Freethought of the Day

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There are 3 entries for this date: Peter Ilyich Tchaikovsky , Johannes Brahms and Robert Browning
Peter Ilyich Tchaikovsky

Peter Ilyich Tchaikovsky

On this date in 1840, Peter Ilyich Tchaikovsky was born in Russia. Although he studied law and was appointed to the Ministry of Justice in 1859, Tchaikovsky jettisoned that career, studying music for three years at the Conservatory. He followed that by lessons from Rubenstein. This prolific and most lyrical of the classical composers wrote "Romeo and Juliet" (1869), "Swan Lake" (1876), "The Sleeping Beauty" (1890), "The Nutcracker" (1892), "Piano Concerto in B Flat Minor" (1875) and "Pathetique Symphony." His letters show an interest in religious questions, which, according to freethought encyclopedist Joseph McCabe, gravitated toward agnosticism by the end of his life. Tchaikovsky's homosexuality, which made him a "transgressor" in the 19th century, may have played a role in his religious migration. D. 1893.

"I have found some astonishing answers to my questioning as to God and religion in his book."

—Peter Ilyich Tchaikovsky, letter to Modeste about reading freethinker Flaubert's letters (Life and Letters of P.I. Tchaikovsky, 1906)

Compiled by Annie Laurie Gaylor

© Freedom From Religion Foundation. All rights reserved.

Johannes Brahms

Johannes Brahms

On this date in 1833, Johannes Brahms was born in Germany. As a teenager playing for drunken sailors in a Hamburg bar, Brahms would prop up books of poetry to read as a diversion. His favorite poet was the anti-clerical G.F. Daumer, described by the Catholic Encyclopedia as "an enemy of Christianity" (although Daumer later converted). He was well-read in philosophy and science and was an avid hiker who took inspiration from nature. When a conductor requested a greater religious consciousness in some liturgical music, Brahms wrote him he would prefer to "dispense with places like John 3:16." (Jan Swafford, Johannes Brahms: A Biography).

A liberal, Brahms ardently opposed anti-Semitism, was approachable even at the height of his fame, and was always generous with his time and charity. Biographer Swafford writes of the young composer: "Though he was to be a freethinker in religion, Johannes pored over the Bible beyond the requirements for his Protestant confirmation." From then on, "Music was Brahms' religion." According to Swafford, Brahms was "a humanist and an agnostic." He never married although it was obvious he loved children. Scholars have observed that he thought himself as unfit emotionally for marriage. He died of liver cancer at age 63 in 1897.

Public domain photo: Brahms at age 20.

“Yet we can't believe in immortality on the other side. The only true immortality lies in one's children.”

—Brahms' letter to composer Richard Heuberger, "Johannes Brahms: A Biography" by Jan Swafford (1997)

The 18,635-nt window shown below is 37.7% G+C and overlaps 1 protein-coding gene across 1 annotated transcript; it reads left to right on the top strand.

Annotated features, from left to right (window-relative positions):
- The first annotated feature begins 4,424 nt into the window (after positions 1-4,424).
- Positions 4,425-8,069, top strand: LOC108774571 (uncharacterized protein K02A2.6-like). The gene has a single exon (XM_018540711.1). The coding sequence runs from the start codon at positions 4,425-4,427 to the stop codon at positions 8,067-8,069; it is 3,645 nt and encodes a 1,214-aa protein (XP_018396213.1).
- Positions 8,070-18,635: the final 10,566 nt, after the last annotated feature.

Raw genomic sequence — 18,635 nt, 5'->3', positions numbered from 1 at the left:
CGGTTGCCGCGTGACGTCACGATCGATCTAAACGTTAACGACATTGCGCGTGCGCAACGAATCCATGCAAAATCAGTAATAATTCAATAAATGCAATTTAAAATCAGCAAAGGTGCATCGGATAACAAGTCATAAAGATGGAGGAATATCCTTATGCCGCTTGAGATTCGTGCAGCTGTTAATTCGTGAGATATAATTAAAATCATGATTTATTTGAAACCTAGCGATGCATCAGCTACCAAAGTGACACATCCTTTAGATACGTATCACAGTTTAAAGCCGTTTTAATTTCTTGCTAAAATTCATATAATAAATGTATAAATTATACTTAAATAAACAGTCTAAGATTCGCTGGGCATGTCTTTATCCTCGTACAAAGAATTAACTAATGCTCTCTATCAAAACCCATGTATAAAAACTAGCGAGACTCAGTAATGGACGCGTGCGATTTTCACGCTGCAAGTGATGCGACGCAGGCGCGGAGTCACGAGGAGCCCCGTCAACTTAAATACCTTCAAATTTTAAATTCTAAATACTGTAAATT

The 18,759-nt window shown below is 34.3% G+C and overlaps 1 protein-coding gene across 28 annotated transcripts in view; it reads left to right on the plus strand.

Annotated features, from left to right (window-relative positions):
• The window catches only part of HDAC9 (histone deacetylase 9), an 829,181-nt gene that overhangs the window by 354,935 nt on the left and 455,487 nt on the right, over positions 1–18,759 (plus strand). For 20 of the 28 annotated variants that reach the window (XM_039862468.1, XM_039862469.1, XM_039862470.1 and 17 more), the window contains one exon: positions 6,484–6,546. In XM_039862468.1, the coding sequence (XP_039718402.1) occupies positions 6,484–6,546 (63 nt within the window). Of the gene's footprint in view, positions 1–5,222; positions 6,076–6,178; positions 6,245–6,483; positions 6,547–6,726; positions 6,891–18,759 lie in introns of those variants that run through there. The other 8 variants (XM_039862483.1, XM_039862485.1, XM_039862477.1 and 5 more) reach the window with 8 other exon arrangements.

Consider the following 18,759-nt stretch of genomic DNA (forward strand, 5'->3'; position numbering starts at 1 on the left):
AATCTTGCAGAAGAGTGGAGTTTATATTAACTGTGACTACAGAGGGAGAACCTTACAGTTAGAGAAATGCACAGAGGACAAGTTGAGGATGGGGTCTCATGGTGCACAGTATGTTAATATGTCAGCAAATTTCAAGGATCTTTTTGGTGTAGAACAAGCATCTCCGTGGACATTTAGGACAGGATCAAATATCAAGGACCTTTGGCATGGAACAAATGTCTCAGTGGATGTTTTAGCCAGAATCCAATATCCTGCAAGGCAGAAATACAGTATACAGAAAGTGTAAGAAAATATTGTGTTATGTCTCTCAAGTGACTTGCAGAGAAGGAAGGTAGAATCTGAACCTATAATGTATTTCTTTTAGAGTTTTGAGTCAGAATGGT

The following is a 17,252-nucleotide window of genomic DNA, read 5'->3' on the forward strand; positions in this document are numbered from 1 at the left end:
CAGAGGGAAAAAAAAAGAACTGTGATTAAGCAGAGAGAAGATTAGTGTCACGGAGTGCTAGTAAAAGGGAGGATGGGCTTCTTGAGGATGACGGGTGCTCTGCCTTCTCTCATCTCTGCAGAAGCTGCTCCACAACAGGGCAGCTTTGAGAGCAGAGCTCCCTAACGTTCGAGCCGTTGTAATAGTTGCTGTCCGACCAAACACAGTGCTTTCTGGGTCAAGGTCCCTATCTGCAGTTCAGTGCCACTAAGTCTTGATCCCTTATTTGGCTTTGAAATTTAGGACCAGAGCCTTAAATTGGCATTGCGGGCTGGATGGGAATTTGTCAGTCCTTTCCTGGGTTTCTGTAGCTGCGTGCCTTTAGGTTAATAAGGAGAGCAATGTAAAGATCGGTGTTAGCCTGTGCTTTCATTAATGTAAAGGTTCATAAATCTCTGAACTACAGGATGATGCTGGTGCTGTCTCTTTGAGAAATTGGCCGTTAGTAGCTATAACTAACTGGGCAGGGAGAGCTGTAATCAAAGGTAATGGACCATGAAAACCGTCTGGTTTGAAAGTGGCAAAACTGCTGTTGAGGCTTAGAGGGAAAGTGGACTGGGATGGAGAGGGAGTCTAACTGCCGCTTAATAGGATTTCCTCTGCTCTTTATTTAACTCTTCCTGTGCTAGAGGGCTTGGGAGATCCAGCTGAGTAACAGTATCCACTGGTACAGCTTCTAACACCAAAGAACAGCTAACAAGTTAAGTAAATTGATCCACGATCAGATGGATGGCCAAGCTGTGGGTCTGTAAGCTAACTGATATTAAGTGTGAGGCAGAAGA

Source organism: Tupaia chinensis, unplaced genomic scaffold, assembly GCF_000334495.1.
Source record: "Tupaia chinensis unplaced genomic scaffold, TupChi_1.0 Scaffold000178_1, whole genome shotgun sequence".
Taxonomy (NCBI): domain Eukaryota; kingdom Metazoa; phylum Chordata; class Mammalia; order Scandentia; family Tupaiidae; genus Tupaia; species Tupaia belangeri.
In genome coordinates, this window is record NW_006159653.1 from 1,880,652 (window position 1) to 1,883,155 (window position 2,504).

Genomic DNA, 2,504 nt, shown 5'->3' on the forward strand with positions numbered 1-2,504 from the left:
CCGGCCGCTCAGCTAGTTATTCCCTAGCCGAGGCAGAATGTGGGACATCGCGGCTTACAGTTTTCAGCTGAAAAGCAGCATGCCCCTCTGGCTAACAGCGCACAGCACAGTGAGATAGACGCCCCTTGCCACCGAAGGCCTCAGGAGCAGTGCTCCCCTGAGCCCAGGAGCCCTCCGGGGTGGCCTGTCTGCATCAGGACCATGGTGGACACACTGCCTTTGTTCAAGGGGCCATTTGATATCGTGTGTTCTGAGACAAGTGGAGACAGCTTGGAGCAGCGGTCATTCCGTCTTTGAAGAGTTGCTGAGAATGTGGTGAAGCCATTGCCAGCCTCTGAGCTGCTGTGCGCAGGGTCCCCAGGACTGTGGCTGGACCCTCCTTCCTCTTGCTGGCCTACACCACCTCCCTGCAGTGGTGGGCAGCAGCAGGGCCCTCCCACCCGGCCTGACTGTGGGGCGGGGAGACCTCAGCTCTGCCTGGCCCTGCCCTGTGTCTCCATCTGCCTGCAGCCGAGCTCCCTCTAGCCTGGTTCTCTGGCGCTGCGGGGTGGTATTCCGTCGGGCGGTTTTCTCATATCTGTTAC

Compiled by Annie Laurie Gaylor

© Freedom From Religion Foundation. All rights reserved.

Robert Browning

Robert Browning

On this date in 1812, Robert Browning was born in London. The precocious child began writing poetry at age 12, attended London University College for a year at age 16 and eventually established his reputation as a major poet by 1845. One of his most famous writings is "The Pied Piper of Hamelin." Although Browning's mother was a devout evangelical, Robert announced at 13, after reading "Queen Mab" by Shelley, that he was (at least briefly) an atheist. At a more mature age, Browning began reevaluating religion once more during his friendship with W.J. Fox, the former Unitarian minister at London's famous South Place Chapel.

"Who knows most, doubts most," Browning wrote (cited in 2000 Years of Disbelief by James A. Haught). Browning's famous correspondence and whirlwind romance with poet Elizabeth Barrett resulted in their marriage in 1846. They settled in Italy for the benefit of Elizabeth, an invalid. They had a son, Robert ("Pen") Jr., in 1849. At the death of his wife in 1861, Browning was said to have discarded any remaining Christian beliefs, although the degree of Browning's skepticism is debated by academics. In The Ring and the Book, iv., Browning wrote: "Mothers, wives, and maids / There be the tools wherewith priests manage men." D. 1889.

I.
“It is a lie — their Priests, their Pope,
Their Saints, their ... all they fear or hope
Are lies, and lies — there! through my door
And ceiling, there! and walls and floor,
There, lies, they lie, shall still be hurled
Till spite of them I reach the world!" 

—Robert Browning, "The Confessional" (1845)

Compiled by Annie Laurie Gaylor

© Freedom From Religion Foundation. All rights reserved.

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